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Posts for ABOUT ME Category



I am going on a journey.

I’m taking a trip back in time. I am packing for me, my husband, and our toddler. We are loading up the car, and we are traveling back to a time and place when things were simpler – or at least seemed that way. I am thirty years old, and in a week, I will be thirty-one; but for this one trip, I get to go back and live in the past – be myself at 8 and 11 and 14 and 21. The past whispers to me, as we settle in the car and get on the road, following the lane markers up the interstate on this drive I have made a thousand times before. I feel all those memories, all the laughter and the mistakes and and the misunderstandings, brushing against me like the wind. Our history can be such a palpable place, just stepping foot in a building can bring back this oppressive feeling of presence, of a time gone by, of people who were once here, once important to us, and now are gone.

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Talking about family is difficult for me.

When I was younger, I thought my family was perfect. Spunky and a little loud and a little odd, but in all the best ways. When I was older, teenage years, early twenties, I thought my family was unconventional, maybe dysfunctional; but all the better for it.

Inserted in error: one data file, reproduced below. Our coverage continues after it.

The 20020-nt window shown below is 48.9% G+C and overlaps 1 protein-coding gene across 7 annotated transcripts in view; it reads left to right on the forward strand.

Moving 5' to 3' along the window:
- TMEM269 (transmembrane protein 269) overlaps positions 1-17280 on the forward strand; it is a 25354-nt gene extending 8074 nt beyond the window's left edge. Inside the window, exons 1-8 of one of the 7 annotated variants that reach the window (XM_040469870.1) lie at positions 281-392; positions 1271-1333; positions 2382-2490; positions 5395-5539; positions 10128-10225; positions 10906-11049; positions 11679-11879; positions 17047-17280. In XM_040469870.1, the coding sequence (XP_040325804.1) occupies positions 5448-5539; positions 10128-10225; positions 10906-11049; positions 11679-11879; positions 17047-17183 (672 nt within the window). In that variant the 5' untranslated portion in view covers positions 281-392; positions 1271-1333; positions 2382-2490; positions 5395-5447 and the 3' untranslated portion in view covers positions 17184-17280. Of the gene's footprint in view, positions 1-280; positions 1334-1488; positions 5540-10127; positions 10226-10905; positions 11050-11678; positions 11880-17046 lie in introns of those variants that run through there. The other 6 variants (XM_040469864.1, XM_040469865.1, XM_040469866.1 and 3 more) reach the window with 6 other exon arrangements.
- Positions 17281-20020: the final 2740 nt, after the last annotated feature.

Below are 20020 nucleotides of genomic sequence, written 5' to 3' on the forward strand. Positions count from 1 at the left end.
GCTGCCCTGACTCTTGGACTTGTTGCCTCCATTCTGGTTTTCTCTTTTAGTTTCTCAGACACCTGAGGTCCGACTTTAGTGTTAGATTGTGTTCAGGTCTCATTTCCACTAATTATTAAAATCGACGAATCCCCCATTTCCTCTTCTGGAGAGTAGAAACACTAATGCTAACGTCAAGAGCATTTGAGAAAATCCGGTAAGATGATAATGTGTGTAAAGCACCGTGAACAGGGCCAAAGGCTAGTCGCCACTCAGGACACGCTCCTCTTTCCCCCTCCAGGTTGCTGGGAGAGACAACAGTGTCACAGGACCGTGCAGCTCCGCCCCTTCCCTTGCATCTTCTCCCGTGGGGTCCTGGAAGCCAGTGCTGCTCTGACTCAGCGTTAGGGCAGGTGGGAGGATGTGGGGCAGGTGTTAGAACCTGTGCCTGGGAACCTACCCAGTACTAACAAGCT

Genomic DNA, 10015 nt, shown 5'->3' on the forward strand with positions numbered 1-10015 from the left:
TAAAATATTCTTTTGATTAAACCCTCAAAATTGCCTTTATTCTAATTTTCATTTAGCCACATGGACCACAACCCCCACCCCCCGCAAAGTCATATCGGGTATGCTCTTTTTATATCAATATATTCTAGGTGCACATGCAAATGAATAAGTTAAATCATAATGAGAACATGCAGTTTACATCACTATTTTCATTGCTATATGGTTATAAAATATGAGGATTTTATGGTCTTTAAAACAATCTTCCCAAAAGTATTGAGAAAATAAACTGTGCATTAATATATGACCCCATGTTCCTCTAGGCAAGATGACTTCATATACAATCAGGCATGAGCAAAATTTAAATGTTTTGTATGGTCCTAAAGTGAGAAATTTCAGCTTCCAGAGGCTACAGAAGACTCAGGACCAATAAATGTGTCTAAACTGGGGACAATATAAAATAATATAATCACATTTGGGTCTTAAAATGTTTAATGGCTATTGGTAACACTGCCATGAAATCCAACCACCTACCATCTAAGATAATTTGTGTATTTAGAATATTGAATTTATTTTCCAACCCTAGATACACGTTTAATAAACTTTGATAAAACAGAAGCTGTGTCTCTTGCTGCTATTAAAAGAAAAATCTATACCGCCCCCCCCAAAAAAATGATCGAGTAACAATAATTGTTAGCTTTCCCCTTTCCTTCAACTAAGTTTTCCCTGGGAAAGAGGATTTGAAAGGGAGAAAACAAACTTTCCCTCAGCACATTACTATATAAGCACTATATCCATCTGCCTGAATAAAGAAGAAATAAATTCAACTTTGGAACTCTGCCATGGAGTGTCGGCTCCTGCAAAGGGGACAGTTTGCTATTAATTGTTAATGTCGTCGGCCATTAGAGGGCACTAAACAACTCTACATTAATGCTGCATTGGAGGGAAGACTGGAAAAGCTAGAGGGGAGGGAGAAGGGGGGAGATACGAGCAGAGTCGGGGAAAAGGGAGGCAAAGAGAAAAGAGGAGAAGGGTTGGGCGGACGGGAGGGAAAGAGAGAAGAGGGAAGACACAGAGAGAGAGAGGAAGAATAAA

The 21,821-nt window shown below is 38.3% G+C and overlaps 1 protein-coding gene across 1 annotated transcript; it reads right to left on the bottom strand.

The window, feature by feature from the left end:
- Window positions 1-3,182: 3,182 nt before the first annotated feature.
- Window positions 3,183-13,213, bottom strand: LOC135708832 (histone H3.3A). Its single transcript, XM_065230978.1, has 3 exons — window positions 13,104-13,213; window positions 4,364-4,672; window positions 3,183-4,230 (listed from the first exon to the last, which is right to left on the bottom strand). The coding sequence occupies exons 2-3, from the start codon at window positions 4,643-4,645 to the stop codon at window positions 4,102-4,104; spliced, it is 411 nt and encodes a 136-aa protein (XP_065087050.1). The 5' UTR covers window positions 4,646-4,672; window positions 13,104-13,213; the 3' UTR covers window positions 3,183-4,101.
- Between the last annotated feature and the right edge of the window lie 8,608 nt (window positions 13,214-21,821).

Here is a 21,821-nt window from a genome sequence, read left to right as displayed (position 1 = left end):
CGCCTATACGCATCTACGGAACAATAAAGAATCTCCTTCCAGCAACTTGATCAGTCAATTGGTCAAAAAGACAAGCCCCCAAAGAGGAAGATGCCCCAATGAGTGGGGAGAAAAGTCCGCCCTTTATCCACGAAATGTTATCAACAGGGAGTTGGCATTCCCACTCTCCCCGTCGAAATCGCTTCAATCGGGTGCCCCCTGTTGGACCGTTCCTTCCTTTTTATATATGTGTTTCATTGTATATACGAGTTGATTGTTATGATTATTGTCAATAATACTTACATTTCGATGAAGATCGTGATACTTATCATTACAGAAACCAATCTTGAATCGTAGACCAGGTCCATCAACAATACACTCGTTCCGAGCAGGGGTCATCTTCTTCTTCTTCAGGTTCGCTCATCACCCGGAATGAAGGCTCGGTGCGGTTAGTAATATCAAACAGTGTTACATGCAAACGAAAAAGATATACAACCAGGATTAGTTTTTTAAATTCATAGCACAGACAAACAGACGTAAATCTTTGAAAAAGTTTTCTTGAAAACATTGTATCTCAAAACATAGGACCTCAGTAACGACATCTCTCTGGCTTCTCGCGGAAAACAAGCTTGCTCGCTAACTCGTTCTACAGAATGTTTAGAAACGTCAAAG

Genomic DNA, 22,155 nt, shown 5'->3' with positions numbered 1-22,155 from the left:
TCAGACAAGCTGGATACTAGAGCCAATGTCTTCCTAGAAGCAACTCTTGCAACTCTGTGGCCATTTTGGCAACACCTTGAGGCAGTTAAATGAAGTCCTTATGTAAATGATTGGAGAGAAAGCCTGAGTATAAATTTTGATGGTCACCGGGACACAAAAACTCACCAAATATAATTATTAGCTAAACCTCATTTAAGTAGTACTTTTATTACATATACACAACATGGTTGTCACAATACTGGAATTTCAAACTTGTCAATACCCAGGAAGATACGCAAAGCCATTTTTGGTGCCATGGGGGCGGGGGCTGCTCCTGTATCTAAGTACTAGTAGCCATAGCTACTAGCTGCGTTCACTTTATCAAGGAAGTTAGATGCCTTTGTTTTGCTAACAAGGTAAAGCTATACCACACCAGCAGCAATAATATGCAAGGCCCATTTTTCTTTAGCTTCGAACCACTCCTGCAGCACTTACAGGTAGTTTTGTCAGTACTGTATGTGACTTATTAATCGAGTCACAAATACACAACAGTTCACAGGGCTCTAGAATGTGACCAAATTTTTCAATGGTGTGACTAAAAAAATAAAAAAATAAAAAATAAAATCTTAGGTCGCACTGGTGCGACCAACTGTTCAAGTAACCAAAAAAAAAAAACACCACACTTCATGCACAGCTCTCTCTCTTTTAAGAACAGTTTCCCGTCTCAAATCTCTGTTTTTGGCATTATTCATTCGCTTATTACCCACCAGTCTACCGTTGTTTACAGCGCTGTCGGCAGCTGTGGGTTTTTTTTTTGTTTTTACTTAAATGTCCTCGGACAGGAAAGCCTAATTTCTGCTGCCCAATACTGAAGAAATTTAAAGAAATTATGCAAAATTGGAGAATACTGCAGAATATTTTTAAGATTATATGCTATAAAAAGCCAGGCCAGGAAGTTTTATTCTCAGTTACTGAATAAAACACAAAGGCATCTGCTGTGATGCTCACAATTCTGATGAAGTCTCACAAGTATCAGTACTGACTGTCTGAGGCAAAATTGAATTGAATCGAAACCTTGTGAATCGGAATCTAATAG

In my mid-twenties, I thought the very existence of my family would crack me apart, from the inside, a great splintering, a great shattering. I wasn’t supposed to talk about it much, then, and I’m not really supposed to talk about it much now, for convention’s sake, for manners’ sake. So I don’t.

At thirty, I have decided family are the people we choose to be close to us, the people who may not always be related by blood, but have proven they will cherish us, and protect us. My chosen family is no less holy and divine simply because we are all friends who grew up in complicated families, with loss, with disappointment, with hurt and battered feelings. We are closer for it, because we know what it means to lose the familial ties, those traditional roles. We know what it is to be envious of a family whole, with two parents and siblings who get along, and grandparents and aunties and uncles who treasure your precious self, just as you are. We try to be that, for each other.

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We are traveling to Indiana, because my dad’s mother, my grandma, has passed away.

It is difficult. All of it is difficult, layer upon layer of emotion that has weighed heavily on me for a week, for two. Now that the news has come, and the very moment of her death has passed, I am trying to unravel this knot. I am following the little cords of emotions in my heart to see where they lead, what memories they dredge up.